Ancient temple, tombs and coffins unearthed by archaeologists in Egypt

Archaeologists have unearthed an ancient treasure trove of tombs, coffins and mummies in a vast necropolis south of Cairo in Egypt.

Zahi Hawass, the country’s former antiquities minister and archaeologist, revealed the discoveries at the Saqqara necropolis on Sunday.

One of the finds was the temple of Queen Neit, wife of King Teti, the first king of the Sixth Dynasty that ruled Egypt from 2323 B.C. till 2150 B.C.

They also found burial wells, with more than 50 wooden coffins, and mummies dating back to the New Kingdom that ruled Egypt between around 1570 B.C. and 1069 B.C.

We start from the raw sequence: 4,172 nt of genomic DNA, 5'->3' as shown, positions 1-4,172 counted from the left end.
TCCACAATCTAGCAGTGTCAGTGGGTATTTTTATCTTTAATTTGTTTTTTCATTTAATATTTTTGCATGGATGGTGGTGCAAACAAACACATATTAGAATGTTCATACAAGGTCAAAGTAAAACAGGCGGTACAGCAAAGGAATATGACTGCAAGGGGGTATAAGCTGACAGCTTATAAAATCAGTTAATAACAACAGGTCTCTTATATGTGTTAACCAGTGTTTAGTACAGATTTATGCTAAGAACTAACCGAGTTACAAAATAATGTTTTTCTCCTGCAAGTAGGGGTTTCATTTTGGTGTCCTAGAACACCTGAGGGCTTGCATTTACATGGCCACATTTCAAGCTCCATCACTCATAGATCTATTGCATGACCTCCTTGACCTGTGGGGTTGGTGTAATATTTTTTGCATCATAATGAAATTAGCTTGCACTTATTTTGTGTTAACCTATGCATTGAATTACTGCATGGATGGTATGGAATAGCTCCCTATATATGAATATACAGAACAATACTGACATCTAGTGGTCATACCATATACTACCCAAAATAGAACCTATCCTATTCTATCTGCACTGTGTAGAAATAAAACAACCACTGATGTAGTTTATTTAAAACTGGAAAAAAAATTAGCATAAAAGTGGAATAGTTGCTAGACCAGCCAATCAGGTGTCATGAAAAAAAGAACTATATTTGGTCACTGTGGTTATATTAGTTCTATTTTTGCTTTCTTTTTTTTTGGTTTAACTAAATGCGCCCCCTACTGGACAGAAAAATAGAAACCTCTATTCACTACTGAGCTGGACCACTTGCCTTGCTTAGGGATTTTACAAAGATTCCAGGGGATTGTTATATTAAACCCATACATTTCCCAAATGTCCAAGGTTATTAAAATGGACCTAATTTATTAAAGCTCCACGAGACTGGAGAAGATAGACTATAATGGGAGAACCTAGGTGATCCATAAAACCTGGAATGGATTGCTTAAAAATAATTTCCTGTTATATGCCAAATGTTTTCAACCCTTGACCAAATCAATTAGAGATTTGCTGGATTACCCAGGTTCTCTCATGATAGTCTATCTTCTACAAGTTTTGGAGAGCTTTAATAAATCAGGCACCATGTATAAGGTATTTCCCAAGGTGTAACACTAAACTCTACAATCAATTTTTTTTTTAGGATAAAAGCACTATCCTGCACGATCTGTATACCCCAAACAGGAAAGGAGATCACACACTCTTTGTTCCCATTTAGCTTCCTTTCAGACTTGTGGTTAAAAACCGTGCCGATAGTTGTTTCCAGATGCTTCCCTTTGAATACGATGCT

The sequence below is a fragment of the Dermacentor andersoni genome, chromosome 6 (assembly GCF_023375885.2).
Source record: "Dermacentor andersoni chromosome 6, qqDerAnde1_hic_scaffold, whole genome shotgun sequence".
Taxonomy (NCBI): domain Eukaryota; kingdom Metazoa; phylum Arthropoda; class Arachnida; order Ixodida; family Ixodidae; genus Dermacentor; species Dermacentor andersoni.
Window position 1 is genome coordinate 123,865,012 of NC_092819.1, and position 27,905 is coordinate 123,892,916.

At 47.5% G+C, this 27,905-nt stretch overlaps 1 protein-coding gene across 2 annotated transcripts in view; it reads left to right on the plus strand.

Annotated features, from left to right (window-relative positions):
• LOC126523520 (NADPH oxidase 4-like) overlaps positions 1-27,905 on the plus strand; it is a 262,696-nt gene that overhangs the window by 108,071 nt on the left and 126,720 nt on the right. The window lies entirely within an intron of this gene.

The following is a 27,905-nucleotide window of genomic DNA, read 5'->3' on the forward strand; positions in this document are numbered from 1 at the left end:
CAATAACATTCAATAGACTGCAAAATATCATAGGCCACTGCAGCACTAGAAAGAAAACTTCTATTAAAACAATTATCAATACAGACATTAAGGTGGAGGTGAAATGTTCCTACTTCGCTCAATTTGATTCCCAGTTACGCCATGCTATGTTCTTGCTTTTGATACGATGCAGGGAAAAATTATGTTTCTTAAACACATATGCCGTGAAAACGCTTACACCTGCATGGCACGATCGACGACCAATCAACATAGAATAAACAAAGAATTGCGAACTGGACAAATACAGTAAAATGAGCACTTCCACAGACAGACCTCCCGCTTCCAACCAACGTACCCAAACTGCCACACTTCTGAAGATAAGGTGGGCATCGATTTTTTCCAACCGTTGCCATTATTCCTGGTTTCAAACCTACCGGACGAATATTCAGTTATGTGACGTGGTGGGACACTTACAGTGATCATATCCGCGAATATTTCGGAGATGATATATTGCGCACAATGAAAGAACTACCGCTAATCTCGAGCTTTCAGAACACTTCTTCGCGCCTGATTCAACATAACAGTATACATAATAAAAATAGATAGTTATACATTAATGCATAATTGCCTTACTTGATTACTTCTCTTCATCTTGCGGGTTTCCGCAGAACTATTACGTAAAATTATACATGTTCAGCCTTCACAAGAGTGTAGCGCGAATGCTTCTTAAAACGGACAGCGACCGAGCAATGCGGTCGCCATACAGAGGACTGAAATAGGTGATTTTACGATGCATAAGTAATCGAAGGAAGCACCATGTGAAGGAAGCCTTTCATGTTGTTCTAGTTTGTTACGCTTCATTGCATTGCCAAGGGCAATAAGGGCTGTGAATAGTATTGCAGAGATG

Archaeologists also found a 4-metre-long papyrus that includes texts of the Book of the Dead, which is a collection of spells aimed at directing the dead through the underworld in ancient Egypt.

Hawass, known for his Indiana Jones hat and TV specials on Egypt’s ancient sites, is Egypt’s best-known archaeologist.

He said work has been ongoing at the site close to the Pyramid of Teti for over a decade.

The discovery was the result of cooperation between the Antiquities Ministry and the Zahi Hawass Centre at the Bibliotheca Alexandrina.

The Saqqara site is part of the necropolis at Egypt’s ancient capital of Memphis that includes the famed Giza pyramids as well as smaller pyramids at Abu Sir, Dahshur and Abu Ruwaysh.

The ruins of Memphis were designated a UNESCO World Heritage site in the 1970s.

In recent years, Egypt has heavily promoted new archaeological finds to international media and diplomats in the hope of attracting more tourists to the country.

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